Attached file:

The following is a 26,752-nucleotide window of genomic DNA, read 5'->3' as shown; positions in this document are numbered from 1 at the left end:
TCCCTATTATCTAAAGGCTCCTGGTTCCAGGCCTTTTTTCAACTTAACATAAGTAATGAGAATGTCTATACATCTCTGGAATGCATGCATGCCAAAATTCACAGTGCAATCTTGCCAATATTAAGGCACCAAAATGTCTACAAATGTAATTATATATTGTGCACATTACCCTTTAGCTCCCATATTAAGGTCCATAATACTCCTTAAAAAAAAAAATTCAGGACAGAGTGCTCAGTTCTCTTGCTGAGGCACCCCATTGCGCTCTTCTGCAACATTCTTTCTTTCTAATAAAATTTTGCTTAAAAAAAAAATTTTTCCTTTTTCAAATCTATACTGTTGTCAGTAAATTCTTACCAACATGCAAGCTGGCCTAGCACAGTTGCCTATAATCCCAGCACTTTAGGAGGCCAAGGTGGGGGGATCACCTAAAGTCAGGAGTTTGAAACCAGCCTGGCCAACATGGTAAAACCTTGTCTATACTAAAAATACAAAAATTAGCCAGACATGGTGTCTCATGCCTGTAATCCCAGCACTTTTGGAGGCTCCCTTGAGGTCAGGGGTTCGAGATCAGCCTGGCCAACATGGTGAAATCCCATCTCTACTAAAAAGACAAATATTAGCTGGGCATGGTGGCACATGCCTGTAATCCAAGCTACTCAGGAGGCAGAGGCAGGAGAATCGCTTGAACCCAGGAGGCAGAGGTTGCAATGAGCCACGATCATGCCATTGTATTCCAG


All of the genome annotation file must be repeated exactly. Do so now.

The following is a 26,752-nucleotide window of genomic DNA, read 5'->3' as shown; positions in this document are numbered from 1 at the left end:
TCCCTATTATCTAAAGGCTCCTGGTTCCAGGCCTTTTTTCAACTTAACATAAGTAATGAGAATGTCTATACATCTCTGGAATGCATGCATGCCAAAATTCACAGTGCAATCTTGCCAATATTAAGGCACCAAAATGTCTACAAATGTAATTATATATTGTGCACATTACCCTTTAGCTCCCATATTAAGGTCCATAATACTCCTTAAAAAAAAAAATTCAGGACAGAGTGCTCAGTTCTCTTGCTGAGGCACCCCATTGCGCTCTTCTGCAACATTCTTTCTTTCTAATAAAATTTTGCTTAAAAAAAAAATTTTTCCTTTTTCAAATCTATACTGTTGTCAGTAAATTCTTACCAACATGCAAGCTGGCCTAGCACAGTTGCCTATAATCCCAGCACTTTAGGAGGCCAAGGTGGGGGGATCACCTAAAGTCAGGAGTTTGAAACCAGCCTGGCCAACATGGTAAAACCTTGTCTATACTAAAAATACAAAAATTAGCCAGACATGGTGTCTCATGCCTGTAATCCCAGCACTTTTGGAGGCTCCCTTGAGGTCAGGGGTTCGAGATCAGCCTGGCCAACATGGTGAAATCCCATCTCTACTAAAAAGACAAATATTAGCTGGGCATGGTGGCACATGCCTGTAATCCAAGCTACTCAGGAGGCAGAGGCAGGAGAATCGCTTGAACCCAGGAGGCAGAGGTTGCAATGAGCCACGATCATGCCATTGTATTCCAG